Sam Morris bounces into the interview with a huge smile. “I bet you were expecting a white male when you read my name,” she says. I have to confess I wasn’t expecting this ebullient Indian woman, exuding good humour like a physical force.
“No one can pronounce my real name (Samidha), and Morris is my married name,” she explains. A journalist in India, Morris switched careers after arriving in Australia in 2003 when her lack of local experience proved insurmountable in landing a journalism job. Optimism undaunted, Morris began working in a call centre in Melbourne, trained for a special project on phone-based insurance advising, kept studying and became a financial adviser.
Thanks to her agility with figures and desire to understand “how things work”, she found she particularly enjoyed the compliance and technical aspects of the financial advice industry, and now – via a stint in paraplanning – she is Prime’s compliance, technical and training manager.
For the next few months, massive changes to superannuation regulations after a period of uncertainty will take much of her attention. There’s a lot of information to decipher and apply, she says.
Many changes to super rules were announced in the May 2016 budget but failed to pass both houses of Parliament, which put the industry into limbo. The picture became clear in November, but that has allowed only a few months for the advisers to get on top of what these changes are, understand how their clients are impacted, make appropriate recommendations to them and implement these strategies before July 1.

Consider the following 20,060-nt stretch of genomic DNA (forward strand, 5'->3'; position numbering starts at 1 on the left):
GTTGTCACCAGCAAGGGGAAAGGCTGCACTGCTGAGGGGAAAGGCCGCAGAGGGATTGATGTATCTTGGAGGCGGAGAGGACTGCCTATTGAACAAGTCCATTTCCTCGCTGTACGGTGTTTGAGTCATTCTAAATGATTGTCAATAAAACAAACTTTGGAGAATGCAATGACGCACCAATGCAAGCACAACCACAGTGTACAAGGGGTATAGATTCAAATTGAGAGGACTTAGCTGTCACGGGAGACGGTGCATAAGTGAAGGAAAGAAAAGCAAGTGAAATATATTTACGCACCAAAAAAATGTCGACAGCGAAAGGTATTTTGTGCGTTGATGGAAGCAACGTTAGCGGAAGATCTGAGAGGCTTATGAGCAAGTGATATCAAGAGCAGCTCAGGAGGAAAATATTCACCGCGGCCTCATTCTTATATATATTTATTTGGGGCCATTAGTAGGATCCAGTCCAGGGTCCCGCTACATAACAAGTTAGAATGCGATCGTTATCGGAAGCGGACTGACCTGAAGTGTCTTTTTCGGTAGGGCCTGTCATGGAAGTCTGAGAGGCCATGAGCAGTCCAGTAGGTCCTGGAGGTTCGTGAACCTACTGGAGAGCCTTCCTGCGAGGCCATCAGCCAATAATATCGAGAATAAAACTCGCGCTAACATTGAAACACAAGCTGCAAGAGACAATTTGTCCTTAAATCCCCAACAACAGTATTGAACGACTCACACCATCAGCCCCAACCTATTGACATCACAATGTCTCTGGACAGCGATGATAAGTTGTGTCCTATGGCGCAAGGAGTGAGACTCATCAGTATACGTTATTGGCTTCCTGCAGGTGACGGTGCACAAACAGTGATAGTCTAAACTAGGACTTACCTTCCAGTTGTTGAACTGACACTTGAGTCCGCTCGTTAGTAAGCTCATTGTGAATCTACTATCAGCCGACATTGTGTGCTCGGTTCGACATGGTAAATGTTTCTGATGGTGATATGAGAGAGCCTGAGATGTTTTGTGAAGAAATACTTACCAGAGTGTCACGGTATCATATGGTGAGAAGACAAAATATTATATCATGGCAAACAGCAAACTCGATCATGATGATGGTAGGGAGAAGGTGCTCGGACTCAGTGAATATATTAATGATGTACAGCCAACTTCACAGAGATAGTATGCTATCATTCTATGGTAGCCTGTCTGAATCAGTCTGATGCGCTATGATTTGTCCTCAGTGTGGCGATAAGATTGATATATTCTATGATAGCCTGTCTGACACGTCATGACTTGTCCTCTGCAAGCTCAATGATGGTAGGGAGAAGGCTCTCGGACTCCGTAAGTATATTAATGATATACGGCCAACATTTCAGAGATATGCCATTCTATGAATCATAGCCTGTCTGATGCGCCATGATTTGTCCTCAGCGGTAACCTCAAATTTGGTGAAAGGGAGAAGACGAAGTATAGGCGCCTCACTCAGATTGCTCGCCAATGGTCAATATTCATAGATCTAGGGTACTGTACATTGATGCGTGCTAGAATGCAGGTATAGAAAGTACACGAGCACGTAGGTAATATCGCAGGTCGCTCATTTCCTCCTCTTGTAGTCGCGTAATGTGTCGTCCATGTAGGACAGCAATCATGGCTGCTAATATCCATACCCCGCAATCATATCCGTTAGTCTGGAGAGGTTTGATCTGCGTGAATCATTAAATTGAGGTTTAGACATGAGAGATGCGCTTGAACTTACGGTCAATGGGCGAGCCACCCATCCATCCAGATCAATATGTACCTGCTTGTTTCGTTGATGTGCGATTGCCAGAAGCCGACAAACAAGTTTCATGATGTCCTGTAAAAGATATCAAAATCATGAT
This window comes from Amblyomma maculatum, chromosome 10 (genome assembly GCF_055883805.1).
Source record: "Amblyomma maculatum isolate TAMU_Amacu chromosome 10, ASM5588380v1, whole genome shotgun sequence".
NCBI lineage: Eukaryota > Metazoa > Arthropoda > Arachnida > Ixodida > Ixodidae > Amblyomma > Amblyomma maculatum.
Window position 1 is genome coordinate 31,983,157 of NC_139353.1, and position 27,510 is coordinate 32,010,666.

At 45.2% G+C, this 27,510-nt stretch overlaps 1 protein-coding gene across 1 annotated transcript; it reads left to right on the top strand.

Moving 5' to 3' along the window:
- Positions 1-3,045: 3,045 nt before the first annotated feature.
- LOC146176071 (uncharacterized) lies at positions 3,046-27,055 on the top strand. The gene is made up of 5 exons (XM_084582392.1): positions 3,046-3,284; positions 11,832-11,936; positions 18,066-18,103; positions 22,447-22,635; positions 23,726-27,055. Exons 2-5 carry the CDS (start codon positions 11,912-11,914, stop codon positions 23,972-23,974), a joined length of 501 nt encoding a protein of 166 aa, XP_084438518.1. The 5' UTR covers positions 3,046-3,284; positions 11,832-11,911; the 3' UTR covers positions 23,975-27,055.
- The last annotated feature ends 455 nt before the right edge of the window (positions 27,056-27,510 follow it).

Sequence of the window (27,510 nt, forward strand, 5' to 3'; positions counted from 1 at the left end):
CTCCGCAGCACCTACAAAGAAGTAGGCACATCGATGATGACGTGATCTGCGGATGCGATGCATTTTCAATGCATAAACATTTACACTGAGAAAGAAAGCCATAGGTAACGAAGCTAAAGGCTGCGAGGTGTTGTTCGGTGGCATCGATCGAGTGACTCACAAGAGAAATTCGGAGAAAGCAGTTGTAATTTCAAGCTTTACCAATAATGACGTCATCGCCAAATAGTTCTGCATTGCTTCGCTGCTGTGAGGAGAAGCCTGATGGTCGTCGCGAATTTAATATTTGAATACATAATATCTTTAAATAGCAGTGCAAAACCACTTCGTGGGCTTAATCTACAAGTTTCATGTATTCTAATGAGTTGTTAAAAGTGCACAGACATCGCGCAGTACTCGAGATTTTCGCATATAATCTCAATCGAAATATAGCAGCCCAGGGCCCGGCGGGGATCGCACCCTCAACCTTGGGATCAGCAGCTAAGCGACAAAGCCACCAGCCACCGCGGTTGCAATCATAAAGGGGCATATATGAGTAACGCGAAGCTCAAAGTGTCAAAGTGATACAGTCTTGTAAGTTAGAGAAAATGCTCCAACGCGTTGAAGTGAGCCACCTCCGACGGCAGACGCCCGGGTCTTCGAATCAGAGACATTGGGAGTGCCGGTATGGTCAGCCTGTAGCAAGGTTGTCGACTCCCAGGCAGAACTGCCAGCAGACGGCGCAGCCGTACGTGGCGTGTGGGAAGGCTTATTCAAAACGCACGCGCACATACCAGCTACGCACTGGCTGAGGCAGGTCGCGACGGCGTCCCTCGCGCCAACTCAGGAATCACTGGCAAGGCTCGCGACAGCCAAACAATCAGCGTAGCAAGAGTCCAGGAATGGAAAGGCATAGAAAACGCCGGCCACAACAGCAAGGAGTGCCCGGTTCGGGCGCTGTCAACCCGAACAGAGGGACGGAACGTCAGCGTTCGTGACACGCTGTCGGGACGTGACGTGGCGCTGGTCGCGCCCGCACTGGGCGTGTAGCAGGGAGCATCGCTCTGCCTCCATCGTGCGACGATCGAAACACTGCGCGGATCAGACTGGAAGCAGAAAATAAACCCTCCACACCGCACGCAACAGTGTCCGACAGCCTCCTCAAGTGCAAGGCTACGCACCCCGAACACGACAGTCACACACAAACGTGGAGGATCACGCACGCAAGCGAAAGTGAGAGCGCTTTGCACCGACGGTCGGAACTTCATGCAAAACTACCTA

People under 65 have the last opportunity before 30 June 2017 to contribute up to $540,000 using the bring forward rule into their super as a non-concessional contribution, irrespective of how much they already have in super. From July 1, not only will the cap reduce to a maximum of $300,000 using the three year bring forward option, but anyone with over $1.6 million in their super will not be able to make any further non-concessional contribution.
The introduction of the $1.6 million cap in pension phase is also a noteworthy change. Until June 30, all earnings inside a pension are tax free. From July 1, only $1.6 million can be in the pension phase with no tax – any extra funds must be withdrawn from pension and either moved to accumulation phase or withdrawn from super all together. Earnings from assets in accumulation phase will be taxed at 15% or if held in your personal name, at your marginal tax rate.
Morris states “It could be a fine line balancing tax payable, having flexibility in options available now and later, and understanding how any changes to personal circumstances in the future could impact the outcome.” Similarly, changes to the transition to retirement (TTR) pensions will impact many clients. TTRs were originally introduced to assist people who were gradually moving into retirement via part-time work. You didn’t have to retire to withdraw your super benefits.
However many people used the strategy for boosting super savings and tax management. Well, the zero tax environment ends on July 1. The income generated from the investments supporting the TTR pensions will now be taxed at 15%, which means many clients may need to review this strategy.
The super changes are too broad and complex to deal with in a short article, and Morris recommends that clients talk to their advisers regarding their personal situation. “An adviser can simplify things by removing the technical jargon and recommend some strategies after analysing how they would impact a client now and in the future.
There is no one size fits all solution. Not getting the right advice could be costly, both now and later for their estate.” That reflects the biggest lesson Morris has learned in finance:
“Every client is different, everyone’s situation is different, and we have to respect that.
SAM MORRIS HEAD OF COMPLIANCE AND TRAINING AT PRIME FINANCIAL
I always follow the ‘mum rule’: would you do this for your mum if she was in this situation? If not, don’t do it for the client.”